Another prominent neoliberal trait is the use of shocks to usher in paradigm shifts of governance to particular locales. That these Kleinian shocks have often brought about governmental reform towards privatisation, or more fierce forms of control is now firmly part of the social science zeitgeist; massive catastrophe’s closely followed by sweeping change was the hallmark of neoliberal expansion in the 80s and 90s. With the cartoon approach and down-right buffoonary of Two Crude Dudes, the ‘shock’ occurs in the form of a massive nuclear attack on New York City in 2010AD.
With the gang ‘Big Valley’ marauding at will, the US government hire two private contractors to clean up the city; it’s like ‘Blackwater: The Movie’ directed by Michael Bay. Part of the introduction (in the video above) states “these two men will be paid well [by the US government] for the job”; a pointer, if ever one was needed that in order to arrest urban blight, you must incentivise private involvement with financial reward. Once you have vanquished the ‘othered’, subtly-racialised, mutant-formed bio-weaponary of Big Valley, the end credits have the two mercenaries proclaiming “We’re heroes! We’ll be rich!”, which rather blatantly and unashamedly reminds us that it was (and still is) the lure of profit, fame and fortune that is the primary driver for intense urban warfare.
The Streets of Rage trilogy (albeit limping over the line with the turgid third game) remains one of the most playable of this genre. The first outing gave us the now familiar premise of a crime gang having taken over the city. This one though, as the opening credits tell us, has infiltrated the government and even the police. In such a position, the gang should resemble less a cadre of thugs and street-crawling nefarios, but a totalitarian, police city state. Indeed, the third instalment sees the crime boss ‘Mr. X’ undertake a series of false flag bombings to mask his scheme of replacing the urban officialdom with evil cyborgs (automation, anyone?) In all three games, you take control of ex-police officers and their close associates to flight your way toward Mr. X. In the first game, you can in fact chose to betray your fellow ex-cops and side with the evil crime lord; this ‘bad ending’ being one of the darker, more sinister easter eggs to grace the genre. The second game (and in my view, one of the most playable computer games ever produced) saw you having to rescue Adam, one the first game’s heroes and, aesthetically and narratively, drew much from Final Fight. One of the more famous aspects of the whole trilogy though was that in the first game, you could call upon your buddies in the police to roll up in a car and firebomb all the thugs on screen. In scenes eerily reminiscent of militarised air strikes in far-flung urban war zones, it allowed you, as a player, to be morally grounded in your position (albeit tenuously) linked to the police force, however into cluster-bombing they may be.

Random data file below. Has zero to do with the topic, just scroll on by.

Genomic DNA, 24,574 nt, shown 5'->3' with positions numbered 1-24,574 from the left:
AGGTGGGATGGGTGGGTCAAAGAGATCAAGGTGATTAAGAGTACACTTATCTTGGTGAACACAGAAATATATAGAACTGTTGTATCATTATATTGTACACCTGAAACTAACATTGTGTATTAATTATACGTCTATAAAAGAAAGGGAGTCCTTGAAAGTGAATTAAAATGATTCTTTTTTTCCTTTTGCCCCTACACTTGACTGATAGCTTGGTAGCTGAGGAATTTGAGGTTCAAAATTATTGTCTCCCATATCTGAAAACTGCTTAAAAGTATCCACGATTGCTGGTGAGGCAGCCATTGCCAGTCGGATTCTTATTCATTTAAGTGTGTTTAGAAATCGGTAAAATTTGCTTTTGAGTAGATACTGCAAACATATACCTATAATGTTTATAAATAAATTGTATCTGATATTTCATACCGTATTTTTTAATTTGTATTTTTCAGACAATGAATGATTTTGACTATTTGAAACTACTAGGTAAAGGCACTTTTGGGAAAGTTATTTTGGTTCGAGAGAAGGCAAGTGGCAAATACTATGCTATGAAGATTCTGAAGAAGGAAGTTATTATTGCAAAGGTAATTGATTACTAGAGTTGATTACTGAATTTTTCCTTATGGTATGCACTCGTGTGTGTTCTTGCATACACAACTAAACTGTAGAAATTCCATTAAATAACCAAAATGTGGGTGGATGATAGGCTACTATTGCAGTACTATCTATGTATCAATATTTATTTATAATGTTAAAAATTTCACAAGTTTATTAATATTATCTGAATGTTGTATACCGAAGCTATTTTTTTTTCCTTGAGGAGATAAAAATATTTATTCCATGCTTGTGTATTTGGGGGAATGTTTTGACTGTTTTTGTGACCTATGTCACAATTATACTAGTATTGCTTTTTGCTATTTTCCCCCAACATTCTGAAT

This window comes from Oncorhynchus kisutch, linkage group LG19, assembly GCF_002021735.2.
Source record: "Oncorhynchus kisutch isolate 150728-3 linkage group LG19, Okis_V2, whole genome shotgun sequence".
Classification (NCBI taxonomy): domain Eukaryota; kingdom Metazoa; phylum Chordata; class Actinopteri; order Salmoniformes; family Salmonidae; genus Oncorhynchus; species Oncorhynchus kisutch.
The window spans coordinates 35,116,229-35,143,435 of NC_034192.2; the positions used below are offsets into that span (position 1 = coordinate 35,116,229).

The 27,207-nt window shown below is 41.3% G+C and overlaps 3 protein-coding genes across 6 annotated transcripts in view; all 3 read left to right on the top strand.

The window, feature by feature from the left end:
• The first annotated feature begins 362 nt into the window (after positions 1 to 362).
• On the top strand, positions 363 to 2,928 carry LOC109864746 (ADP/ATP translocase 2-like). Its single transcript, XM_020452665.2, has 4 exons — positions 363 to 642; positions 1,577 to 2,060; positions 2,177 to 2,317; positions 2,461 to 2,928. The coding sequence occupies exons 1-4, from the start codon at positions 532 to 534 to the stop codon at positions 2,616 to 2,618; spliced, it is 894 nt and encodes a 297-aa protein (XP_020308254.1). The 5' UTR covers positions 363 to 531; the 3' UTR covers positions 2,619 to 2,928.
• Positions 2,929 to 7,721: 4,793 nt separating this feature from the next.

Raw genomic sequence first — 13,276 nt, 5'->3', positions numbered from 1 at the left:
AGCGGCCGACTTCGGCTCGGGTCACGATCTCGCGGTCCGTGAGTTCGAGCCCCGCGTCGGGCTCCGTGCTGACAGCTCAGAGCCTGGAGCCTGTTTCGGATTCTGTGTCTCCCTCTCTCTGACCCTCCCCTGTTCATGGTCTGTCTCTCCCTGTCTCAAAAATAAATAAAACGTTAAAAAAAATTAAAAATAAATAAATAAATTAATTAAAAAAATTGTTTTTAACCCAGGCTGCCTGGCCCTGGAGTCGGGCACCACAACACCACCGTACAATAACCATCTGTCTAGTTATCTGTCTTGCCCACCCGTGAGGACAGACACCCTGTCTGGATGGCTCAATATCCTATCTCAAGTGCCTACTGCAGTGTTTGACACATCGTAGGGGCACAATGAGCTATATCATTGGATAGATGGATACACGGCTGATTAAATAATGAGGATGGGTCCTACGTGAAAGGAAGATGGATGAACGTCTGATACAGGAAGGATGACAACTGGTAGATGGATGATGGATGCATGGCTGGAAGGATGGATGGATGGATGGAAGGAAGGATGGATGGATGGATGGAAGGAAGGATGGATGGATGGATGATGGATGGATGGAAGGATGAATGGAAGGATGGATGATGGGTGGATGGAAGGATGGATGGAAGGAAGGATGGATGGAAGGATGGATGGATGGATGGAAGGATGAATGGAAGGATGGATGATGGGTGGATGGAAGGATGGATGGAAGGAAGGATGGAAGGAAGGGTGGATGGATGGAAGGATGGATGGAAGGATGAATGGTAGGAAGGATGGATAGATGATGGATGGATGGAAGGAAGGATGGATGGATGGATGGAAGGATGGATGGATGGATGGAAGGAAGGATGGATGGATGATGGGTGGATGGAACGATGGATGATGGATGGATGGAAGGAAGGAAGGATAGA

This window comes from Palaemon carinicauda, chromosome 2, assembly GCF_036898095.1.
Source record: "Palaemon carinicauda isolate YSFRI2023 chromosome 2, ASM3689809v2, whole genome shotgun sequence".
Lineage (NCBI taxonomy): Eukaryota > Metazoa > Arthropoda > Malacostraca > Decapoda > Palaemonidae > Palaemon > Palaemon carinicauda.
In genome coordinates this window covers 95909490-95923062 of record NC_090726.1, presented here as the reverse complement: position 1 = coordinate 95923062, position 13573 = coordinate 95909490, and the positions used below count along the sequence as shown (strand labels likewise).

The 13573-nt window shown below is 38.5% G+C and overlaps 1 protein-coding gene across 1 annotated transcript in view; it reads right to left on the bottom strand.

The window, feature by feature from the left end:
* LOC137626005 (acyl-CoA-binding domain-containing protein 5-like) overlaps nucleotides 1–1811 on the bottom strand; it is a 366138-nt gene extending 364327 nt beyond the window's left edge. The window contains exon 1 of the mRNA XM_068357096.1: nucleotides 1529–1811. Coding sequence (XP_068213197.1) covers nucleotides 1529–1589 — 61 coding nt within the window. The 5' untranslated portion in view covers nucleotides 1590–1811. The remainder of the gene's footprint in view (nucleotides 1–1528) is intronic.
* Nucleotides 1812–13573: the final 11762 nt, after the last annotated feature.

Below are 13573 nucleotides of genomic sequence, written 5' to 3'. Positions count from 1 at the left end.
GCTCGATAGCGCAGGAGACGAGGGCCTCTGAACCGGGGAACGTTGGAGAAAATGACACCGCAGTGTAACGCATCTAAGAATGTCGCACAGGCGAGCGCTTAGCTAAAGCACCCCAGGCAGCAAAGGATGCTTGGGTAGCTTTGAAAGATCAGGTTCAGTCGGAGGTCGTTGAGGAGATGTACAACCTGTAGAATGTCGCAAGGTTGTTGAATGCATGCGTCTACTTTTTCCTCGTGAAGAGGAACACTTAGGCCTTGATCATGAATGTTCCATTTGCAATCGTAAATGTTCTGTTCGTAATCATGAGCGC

In all of these games and many others in the genre, the game sees you fight through the various stages and levels of the games hierarchy, climbing your way, often actually vertically to the crime lord’s final base. Such game design was ingrained in early 80s and 90s platforms; from Sonic to Mario, ‘levels’ were an important part of the compartmentalising of background, sprites, weapons, themes etc. But with these scrolling beat ’em ups, the progression ‘upwards‘ of the characters toward the pinnacle of the crime gang mirrored the prevailing vision of social order. Hierarchical thinking in companies, public institutions and government was dominant, with chains of command, line managers and bureaucracy often seen as decreasingly necessary and an impediment to progress given they shackled individual entrepreneurialism. To transpose these qualities on to a crime syndicate that you can eradicate by taking it on yourself shows how much neoliberalism was seeping into the cultural artefacts of the day.
Later, games ditched this format in favour of more immersive worlds, where the playing environment was flat; every place was accessible eventually, and part of the story involved exploring the multiple ways of traversing the world around you. Such a shift clearly mirrors the move from a more hierarchical form of governance in society, to a more networked approach that dominates 21st century urban geographies, and the ‘axiomatic‘ form of 21st century capitalism.
As a brief coda to the story to get you all thinking, it is interesting that all these games originated from Japan. The Japanese game makers no doubt consumed the same media of inner city decline in the West as we did, and created the ultimate immersive virtual antidote in the form of neoliberal allegories. Japanese cities at the time were not immune to anti-social behaviour of course, but is there a sense that in looking to the West for inspiration as well as markets to exploit, they saw the problem and the solution staring back at them?